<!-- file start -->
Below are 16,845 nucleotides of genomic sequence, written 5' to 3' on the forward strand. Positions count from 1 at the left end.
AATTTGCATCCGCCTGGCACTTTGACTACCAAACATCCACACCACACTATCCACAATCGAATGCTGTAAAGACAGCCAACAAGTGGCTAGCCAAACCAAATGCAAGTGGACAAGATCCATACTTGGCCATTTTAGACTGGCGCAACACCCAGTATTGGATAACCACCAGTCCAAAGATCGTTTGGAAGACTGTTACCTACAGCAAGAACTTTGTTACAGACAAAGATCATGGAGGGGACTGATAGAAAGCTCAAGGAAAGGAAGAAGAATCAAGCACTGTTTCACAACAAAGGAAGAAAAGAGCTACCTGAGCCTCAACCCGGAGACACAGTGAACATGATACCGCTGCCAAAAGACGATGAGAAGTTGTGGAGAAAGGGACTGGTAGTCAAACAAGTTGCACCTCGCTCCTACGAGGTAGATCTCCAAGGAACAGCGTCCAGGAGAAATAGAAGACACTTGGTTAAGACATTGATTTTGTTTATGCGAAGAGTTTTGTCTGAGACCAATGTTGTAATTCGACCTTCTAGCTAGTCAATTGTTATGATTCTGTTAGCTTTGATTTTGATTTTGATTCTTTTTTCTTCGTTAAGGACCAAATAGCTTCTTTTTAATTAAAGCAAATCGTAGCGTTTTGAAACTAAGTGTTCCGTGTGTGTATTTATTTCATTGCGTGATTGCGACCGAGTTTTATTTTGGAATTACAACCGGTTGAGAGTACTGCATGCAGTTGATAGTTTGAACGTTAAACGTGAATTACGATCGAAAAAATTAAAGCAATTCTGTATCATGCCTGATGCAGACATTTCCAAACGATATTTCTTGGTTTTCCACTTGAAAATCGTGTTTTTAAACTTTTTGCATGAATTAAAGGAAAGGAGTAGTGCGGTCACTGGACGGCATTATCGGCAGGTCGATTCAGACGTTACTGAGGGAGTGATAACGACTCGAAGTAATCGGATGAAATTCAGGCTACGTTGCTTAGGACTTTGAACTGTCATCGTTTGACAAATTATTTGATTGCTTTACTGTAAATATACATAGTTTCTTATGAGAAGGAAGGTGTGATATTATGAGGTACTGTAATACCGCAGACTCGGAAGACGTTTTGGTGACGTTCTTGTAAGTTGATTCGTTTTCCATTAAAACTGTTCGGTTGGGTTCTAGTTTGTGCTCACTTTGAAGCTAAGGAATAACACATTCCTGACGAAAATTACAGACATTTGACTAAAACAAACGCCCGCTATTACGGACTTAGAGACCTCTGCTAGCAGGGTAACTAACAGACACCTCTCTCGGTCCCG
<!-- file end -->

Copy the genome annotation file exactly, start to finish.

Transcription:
Below are 16,845 nucleotides of genomic sequence, written 5' to 3' on the forward strand. Positions count from 1 at the left end.
AATTTGCATCCGCCTGGCACTTTGACTACCAAACATCCACACCACACTATCCACAATCGAATGCTGTAAAGACAGCCAACAAGTGGCTAGCCAAACCAAATGCAAGTGGACAAGATCCATACTTGGCCATTTTAGACTGGCGCAACACCCAGTATTGGATAACCACCAGTCCAAAGATCGTTTGGAAGACTGTTACCTACAGCAAGAACTTTGTTACAGACAAAGATCATGGAGGGGACTGATAGAAAGCTCAAGGAAAGGAAGAAGAATCAAGCACTGTTTCACAACAAAGGAAGAAAAGAGCTACCTGAGCCTCAACCCGGAGACACAGTGAACATGATACCGCTGCCAAAAGACGATGAGAAGTTGTGGAGAAAGGGACTGGTAGTCAAACAAGTTGCACCTCGCTCCTACGAGGTAGATCTCCAAGGAACAGCGTCCAGGAGAAATAGAAGACACTTGGTTAAGACATTGATTTTGTTTATGCGAAGAGTTTTGTCTGAGACCAATGTTGTAATTCGACCTTCTAGCTAGTCAATTGTTATGATTCTGTTAGCTTTGATTTTGATTTTGATTCTTTTTTCTTCGTTAAGGACCAAATAGCTTCTTTTTAATTAAAGCAAATCGTAGCGTTTTGAAACTAAGTGTTCCGTGTGTGTATTTATTTCATTGCGTGATTGCGACCGAGTTTTATTTTGGAATTACAACCGGTTGAGAGTACTGCATGCAGTTGATAGTTTGAACGTTAAACGTGAATTACGATCGAAAAAATTAAAGCAATTCTGTATCATGCCTGATGCAGACATTTCCAAACGATATTTCTTGGTTTTCCACTTGAAAATCGTGTTTTTAAACTTTTTGCATGAATTAAAGGAAAGGAGTAGTGCGGTCACTGGACGGCATTATCGGCAGGTCGATTCAGACGTTACTGAGGGAGTGATAACGACTCGAAGTAATCGGATGAAATTCAGGCTACGTTGCTTAGGACTTTGAACTGTCATCGTTTGACAAATTATTTGATTGCTTTACTGTAAATATACATAGTTTCTTATGAGAAGGAAGGTGTGATATTATGAGGTACTGTAATACCGCAGACTCGGAAGACGTTTTGGTGACGTTCTTGTAAGTTGATTCGTTTTCCATTAAAACTGTTCGGTTGGGTTCTAGTTTGTGCTCACTTTGAAGCTAAGGAATAACACATTCCTGACGAAAATTACAGACATTTGACTAAAACAAACGCCCGCTATTACGGACTTAGAGACCTCTGCTAGCAGGGTAACTAACAGACACCTCTCTCGGTCCCG